I get the reverse comments, not ‘how do you socialize?’ but, ‘when do you have time for school?’ which is a whole other post in itself.

  20. Siobhan says:

    Wow this is timely, as I just finished with Anthony’s IEP on Tuesday and he was at home yesterday with a cold, and Andy did a lot of work with him on math. We also have a client who is a specialist in professional development for teachers, especially in the field of diversified learning. And a lot of the comments showed me a lack of understanding of how public schooling really works.

    First of all, I didn’t watch the video, but please note that any technique is used in conjunction with other techniques – one on one time, small group learning, because frankly, one size does NOT fit all. So your kid would be ill served by rote memorization? My kid would be well served by it in certain contexts. The point of group education is to educate the group, and that means some kids don’t get the best mode of instruction for them all the time, a luxury offered by one on one customized teaching that homeschooling or individualized tutoring has.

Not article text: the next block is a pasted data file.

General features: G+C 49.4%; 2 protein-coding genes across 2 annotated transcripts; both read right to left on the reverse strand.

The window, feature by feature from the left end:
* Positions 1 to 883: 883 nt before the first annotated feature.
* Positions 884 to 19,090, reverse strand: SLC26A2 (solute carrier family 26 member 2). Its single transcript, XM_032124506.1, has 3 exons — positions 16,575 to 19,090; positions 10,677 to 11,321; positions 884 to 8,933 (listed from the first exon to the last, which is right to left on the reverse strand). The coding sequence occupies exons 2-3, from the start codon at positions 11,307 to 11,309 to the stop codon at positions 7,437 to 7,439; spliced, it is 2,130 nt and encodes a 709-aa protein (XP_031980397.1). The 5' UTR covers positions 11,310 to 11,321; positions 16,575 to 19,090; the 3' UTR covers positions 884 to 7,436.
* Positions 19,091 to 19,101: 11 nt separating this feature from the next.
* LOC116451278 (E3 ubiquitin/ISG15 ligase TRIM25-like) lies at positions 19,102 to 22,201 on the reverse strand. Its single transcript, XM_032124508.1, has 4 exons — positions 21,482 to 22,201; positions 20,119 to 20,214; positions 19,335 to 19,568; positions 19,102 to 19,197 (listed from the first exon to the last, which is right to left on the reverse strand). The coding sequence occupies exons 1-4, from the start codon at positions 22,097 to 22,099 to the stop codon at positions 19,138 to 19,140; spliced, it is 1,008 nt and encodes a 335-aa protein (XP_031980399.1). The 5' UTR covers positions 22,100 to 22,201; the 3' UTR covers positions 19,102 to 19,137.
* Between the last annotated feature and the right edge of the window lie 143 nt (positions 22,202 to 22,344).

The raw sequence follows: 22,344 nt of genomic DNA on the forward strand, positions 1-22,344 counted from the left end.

Educating a group of kids, all with different learning styles, different home/education backgrounds, different cognative abilities, different languages and cultures, different socio-economic conditions, and developmental speeds is freakin’ hard. There is a TON of research and a TON of money going into how to do this successfully while supporting a child’s emotional and social development as well. How well a particular school does it is dependent on too many factors to list exhaustively, but key elements are parental involvement, quality of the teaching staff, quality of the administrative staff, and level of the kids entering into the school to begin with. It is a heck of a lot easier to teach kids who all have educated parents at home, who come from families who have the time and the context to support learning and pay for extra support (like OT, tutoring, or therapy), or who are not hampered by hunger or fear at home. But all teachers have to be prepared to teach kids who do not have these conditions, and that is a ton of work.

    School has also changed since I was there. During the IEP, we had an extended conversation about social skills as Anthony has aspergers. Much to my surprise, and part of the core curriculum, the entire 2nd grade class is working on developing community manners and guidelines on how to be kind to each other, how to work well together, etc. The school offers lunch bunch for a group of up to 6 kids at a time with the special ed teacher to help them develop smaller group social skills (it is not restricted to special needs kids – all kids are included in the groups). They have the older kids mentor younger ones in reading groups. They work hard to develop a community that cares for all students.